Trial in New York
Most personal injury lawsuits – including those stemming from car accidents – will be settled out-of-court through mutual agreement long before the case ever reaches the trial phase. Only about five percent of all injury claims will go to trial.
At the New York Lawyers Team, we work tirelessly to negotiate a fair settlement agreement on behalf of personal injury victims.
But when there are disagreements about issues critical to the case – such as who is at-fault or the cause or extent of claimant’s injuries or what is a reasonable amount of damages – we do not back down from taking a case to court.
Our legal team has decades of personal injury trial experience. We aim for an amiable resolution in pre-trial negotiations, but we are a formidable force in the courtroom. Trial is often a last resort, but it can be necessary to ensure injured plaintiffs receive the compensation they deserve.
We conduct a complete and thorough investigation and discovery, seek as necessary the input of expert witnesses and carefully formulate the best legal strategy for success.
What is a Trial?
A personal injury trial is a civil proceeding.
Whereas settlement negotiations occur out-of-court, trial proceedings happen in court. The trial is the culmination of litigation. Leading up to that are pre-trial motions, and discovery and depositions in preparations for trial.
A traffic accident trial could either be tried solely by a judge (called a “bench trial”) or before a jury in a “jury trial.”
In either case, both sides will have the opportunity to present evidence that is most favorable to their position. Most crash claims are based on a finding of negligence, which requires plaintiff to prove:
- Defendant had a duty of care to others (to drive safely)
- Defendant breached this duty of care
- Breach of care caused injury to plaintiff
- Plaintiff suffered damages as a result of that injury
The standard of proof in car accident lawsuits is a “preponderance of the evidence” (as opposed to “beyond a reasonable doubt,” which is the standard in criminal cases). In other words, the judge or jury will be asked to decide the probable truth or accuracy.
Some cases are decided – at least in whole or in part – by a judge before the case actually goes to trial. This is called a “summary judgment,” and it is issued when the questions only come down to a matter of law.
A summary judgment is granted for one party and against another summarily, without a full trial.
It’s not uncommon for both sides to file motions for summary judgment prior to trial, though courts may not grant one unless there is no genuine issue of material fact to be decided by a jury.
A judge may also decide to bifurcate (or split) the trial on certain issues and grant summary judgment only on part of the dispute. For example, let’s say the parties disagree on which driver was at-fault and the level of damages claimed by plaintiff. The judge could bifurcate the proceedings, grant summary judgment in favor of plaintiff on the issue of fault and then order trial to proceed on the issue of damages.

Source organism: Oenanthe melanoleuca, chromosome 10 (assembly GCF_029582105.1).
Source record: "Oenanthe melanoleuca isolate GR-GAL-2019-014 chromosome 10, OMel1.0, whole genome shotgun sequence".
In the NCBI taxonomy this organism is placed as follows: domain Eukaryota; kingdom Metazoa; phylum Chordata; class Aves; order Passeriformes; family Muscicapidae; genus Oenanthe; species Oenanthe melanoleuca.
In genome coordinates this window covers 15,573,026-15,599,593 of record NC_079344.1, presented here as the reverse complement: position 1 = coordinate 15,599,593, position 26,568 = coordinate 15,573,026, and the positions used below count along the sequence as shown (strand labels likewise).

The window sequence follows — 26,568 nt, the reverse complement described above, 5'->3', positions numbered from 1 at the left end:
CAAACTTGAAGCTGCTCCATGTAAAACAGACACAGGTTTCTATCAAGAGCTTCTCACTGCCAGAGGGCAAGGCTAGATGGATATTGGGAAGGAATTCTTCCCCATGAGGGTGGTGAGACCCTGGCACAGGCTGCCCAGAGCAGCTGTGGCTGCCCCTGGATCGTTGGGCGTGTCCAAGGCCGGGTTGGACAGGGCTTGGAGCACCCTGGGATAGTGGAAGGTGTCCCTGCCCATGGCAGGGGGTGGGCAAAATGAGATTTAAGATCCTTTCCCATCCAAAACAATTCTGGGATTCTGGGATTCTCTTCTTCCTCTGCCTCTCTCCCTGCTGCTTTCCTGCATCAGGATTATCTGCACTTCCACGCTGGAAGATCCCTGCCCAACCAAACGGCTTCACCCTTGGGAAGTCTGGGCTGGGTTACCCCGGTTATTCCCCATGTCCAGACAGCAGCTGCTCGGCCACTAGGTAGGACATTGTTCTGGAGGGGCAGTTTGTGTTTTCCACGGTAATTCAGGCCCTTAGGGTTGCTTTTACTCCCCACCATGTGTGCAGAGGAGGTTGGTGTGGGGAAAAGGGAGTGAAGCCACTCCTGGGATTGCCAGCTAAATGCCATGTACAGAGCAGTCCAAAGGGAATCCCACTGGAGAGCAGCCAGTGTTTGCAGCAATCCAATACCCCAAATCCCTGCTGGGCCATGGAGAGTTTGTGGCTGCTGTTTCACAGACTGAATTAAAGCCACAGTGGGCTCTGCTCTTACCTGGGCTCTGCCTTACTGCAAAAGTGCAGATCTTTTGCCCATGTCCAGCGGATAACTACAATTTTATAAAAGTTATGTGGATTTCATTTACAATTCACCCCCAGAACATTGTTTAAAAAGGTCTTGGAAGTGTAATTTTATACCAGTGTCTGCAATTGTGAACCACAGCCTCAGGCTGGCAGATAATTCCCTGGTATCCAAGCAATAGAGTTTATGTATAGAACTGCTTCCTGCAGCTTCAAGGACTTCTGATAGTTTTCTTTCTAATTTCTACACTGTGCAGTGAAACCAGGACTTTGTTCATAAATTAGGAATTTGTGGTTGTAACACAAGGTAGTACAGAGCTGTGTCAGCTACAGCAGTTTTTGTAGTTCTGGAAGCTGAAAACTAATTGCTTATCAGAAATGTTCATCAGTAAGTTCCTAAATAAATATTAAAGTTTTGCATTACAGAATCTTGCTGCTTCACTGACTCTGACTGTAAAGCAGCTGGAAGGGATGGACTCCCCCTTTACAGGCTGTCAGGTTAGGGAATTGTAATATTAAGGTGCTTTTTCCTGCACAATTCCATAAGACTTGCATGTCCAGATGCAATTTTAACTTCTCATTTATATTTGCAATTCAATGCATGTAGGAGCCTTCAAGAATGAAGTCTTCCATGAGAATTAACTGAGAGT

How a Trial Works
The trial process starts long before the actual trial.
While there are some variations, this is the general process:
- Complaint. After issuing notice of intent to file a lawsuit, plaintiff files a complaint in the appropriate jurisdiction, spelling out the details of the accident, the extent of injuries, claims of negligence and damages asserted.
- Defendant answer. Defendant has a deadline by which to answer that complaint, either admitting or denying those accusations made in the complaint.
- Discovery process. Both plaintiff and defendant will have an opportunity to build their respective cases by asking questions of witnesses (interrogatories), collecting records such as from cell phone companies, car maintenance shops and medical doctors and taking sworn depositions and affidavits from witnesses.
- Pre-Trial motions/process. Before the trial, both sides can make a series of requests to the judge for rulings that may be favorable to their case. For example, motions to suppress are filed when one side wishes to keep certain evidence from being considered by the jury. Motions in limine may limit a certain line of questioning. During this phase, both sides can also ask court to compel the other side to comply with a request for information or evidence.
- Trial. During the actual trial, both sides have the opportunity to present that evidence, call those witnesses and challenge the accuracy of the other side. During this process, it is the plaintiff that bears the legal burden, not the defense.
- Verdict and Damages. Jurors will be asked to decide which side they found more believable. If they side with plaintiff, they will be asked to ascertain how much plaintiff should receive in damages.
If you have questions about your personal injury or accident case, call us today to learn more about how we can help.
Contact the New York Lawyers Team today for a free and confidential consultation.